The “Way of Saint James” pilgrimage, or better known as the Camino, started in 812AD when, according to tradition, the remains of Saint James was buried in Santiago, Spain.
Historically, it was a religious walk from one’s home to Santiago, and nowadays, Christian and non-Christians do it for different reasons like self-reflection, self-discovery, for the challenge, or just to get away from modern hectic routines.
What still holds is that you carry all the material possessions you may need for the journey ahead.
I am not a hiker, but decided to do the Camino Portuguese in 2016. Then I got bitten by the bug, and did the Camino Primitivo in 2017 and started the Camino Frances at the end of May.
All of these routes are quite different. The Portuguese way starts in Portugal and for some stretches; one can choose to walk along the coast or in-land.
The route goes through traditional fishing villages, where you will often see people braaing fish at lunchtime. This is one of the shorter routes, at 230km, and also the second-most popular route.
I liked the Camino Primitivo, or the “Original Way”, starting in Oviedo, very much. It is the oldest route, and was first taken in the ninth century. It is a very mountainous route, but because of that, also a route that is very scenic. The route goes through forests and it is not crowded – one can easily walk for a day without seeing people.
The Camino Frances that I’m about to do, is the most popular of all the Camino routes. It is also the busiest route, and starts at the foot of the Pyrenees in the small village of St Jean Pied de Port in France and ends in Santiago de Compostela, about 800km later. This route takes about 30 to 35 days to finish. I am very excited to do the walk over the Pyrenees, and in winter the route is closed because of snow and dangerous conditions, but of cause it is beginning of summer now.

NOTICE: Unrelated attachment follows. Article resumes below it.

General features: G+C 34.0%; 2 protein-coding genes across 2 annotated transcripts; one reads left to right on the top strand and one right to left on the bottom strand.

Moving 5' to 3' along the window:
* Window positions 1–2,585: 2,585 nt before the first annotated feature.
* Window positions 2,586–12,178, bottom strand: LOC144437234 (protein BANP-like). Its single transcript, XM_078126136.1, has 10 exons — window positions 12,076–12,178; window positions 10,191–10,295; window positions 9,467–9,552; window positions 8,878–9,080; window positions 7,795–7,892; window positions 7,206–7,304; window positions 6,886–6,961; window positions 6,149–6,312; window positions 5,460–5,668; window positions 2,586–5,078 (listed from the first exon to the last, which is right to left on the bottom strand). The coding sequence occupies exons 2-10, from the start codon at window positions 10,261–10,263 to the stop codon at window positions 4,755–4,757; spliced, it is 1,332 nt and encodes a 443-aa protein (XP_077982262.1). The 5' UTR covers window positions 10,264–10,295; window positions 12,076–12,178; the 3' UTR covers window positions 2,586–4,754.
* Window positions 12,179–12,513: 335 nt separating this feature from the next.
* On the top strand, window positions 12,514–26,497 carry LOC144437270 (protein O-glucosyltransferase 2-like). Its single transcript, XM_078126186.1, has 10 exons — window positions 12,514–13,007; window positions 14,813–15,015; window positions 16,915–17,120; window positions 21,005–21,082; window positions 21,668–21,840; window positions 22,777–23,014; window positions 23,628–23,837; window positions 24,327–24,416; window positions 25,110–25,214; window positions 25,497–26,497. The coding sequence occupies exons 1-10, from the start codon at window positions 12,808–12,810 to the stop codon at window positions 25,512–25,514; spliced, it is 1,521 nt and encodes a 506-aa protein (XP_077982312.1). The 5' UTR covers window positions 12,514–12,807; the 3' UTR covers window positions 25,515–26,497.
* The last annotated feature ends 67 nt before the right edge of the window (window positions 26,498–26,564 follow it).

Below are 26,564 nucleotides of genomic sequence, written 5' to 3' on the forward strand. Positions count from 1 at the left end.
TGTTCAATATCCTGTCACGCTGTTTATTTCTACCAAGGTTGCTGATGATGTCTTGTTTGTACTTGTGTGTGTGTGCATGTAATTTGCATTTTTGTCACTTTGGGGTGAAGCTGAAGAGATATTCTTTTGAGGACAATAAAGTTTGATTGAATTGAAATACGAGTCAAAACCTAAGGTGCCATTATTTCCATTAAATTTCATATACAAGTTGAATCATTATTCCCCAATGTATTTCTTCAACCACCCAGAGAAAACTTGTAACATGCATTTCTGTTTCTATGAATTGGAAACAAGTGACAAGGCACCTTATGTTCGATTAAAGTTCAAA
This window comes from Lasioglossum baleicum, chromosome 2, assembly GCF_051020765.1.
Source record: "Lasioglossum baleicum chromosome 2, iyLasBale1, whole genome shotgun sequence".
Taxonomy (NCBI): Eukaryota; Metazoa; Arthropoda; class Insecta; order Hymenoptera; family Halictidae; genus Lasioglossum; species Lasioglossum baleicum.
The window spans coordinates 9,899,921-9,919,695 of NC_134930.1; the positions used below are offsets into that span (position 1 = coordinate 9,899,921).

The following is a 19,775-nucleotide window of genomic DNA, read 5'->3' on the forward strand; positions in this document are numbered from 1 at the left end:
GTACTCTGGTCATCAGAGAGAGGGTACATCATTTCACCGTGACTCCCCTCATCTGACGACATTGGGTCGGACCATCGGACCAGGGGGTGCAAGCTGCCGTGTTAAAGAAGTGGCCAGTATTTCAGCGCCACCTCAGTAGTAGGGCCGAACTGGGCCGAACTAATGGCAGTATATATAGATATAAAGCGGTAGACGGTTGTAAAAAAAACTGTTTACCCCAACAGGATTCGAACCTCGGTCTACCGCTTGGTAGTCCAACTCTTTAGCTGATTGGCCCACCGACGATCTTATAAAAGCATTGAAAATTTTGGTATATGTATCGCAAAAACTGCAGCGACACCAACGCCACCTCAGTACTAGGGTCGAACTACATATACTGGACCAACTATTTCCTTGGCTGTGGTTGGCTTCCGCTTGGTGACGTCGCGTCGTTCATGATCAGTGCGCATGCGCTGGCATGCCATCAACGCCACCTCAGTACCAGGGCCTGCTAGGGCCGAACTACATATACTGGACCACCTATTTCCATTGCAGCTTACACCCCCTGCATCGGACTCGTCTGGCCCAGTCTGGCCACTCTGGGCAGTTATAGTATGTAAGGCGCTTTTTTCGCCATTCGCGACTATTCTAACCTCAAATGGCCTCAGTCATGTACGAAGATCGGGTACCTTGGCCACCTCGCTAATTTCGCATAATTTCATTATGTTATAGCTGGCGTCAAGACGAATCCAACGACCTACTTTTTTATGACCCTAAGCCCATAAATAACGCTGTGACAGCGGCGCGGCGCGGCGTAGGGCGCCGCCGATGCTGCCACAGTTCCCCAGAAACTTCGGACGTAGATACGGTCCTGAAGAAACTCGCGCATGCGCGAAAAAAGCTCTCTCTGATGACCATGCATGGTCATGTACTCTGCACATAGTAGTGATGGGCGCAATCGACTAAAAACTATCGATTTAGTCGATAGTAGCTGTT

For a large percentage of pilgrims the Camino is a life-changing experience. You will meet people on the way, become friends only to realise after a few weeks you don’t even know his or her occupation.
Suddenly, the important thing in normal modern life is not important anymore.
The normal schedule of a day is starting to walk early, following the arrows or Camino signs. While walking, one notices even the smallest thing, which would not be possible while driving. Along the way there are always several “bars” or coffee-shops where you can have a snack with coffee, beer or wine.
After a typical walk of 20km to 30km, you will reach your next destination village. The choice is yours; you can overnight in any town you wish on the way.
The usual overnight places are Albergues, or pilgrim’s hostels. The facilities are very basic, but you will have everything you need, as people are very considerate and respect each other. The normal cost a night is between five and 12 Euros. Some albergues is “donativos” where you pay what you can afford. At restaurants there will always be a pilgrim menu, that will include several courses and, of course, a bottle of wine.
Each pilgrim gets a “Pilgrims Passport” that you have to get stamped every day on your way.
At the end, at the cathedral, you will get you “Compostela” or Certificate of Accomplishment. One has to walk the last 100km to get the compostela.
Along the way you will get some blisters, and you will experience pain. Good shoes and socks are non-negotiable. My bag weighs about 12kg, which can feel like 120kg at the end of a long day…
At the end of the walk you will see hundreds of pilgrims at the square in front of the cathedral, hugging and sometimes crying, overloaded with emotions.
The best thing is to get a place to stay, shower, buy new clothes, get your compostela and go sit on the restaurant table outside on the streets and reflect back on your laborious journey.
“All of us travel two paths simultaneously; the outer path along which we haul our body and the inner pathway of soul. We need to be mindful of both and take time to prepare ourselves accordingly. The traditional way of the pilgrim is to travel alone, by foot, carrying all the material possessions we might need for the journey ahead. This provides the first lesson from the pilgrim – to leave behind all that is superfluous and to travel with only the barest necessities. Preparation for the inner path is similar – we start by letting go of psychic waste accumulated over the years such as resentments, prejudices, and outmoded belief systems. With an open mind and open heart, we will more readily assimilate the lessons to be found along the ancient Path of Enquiry.” – Unknown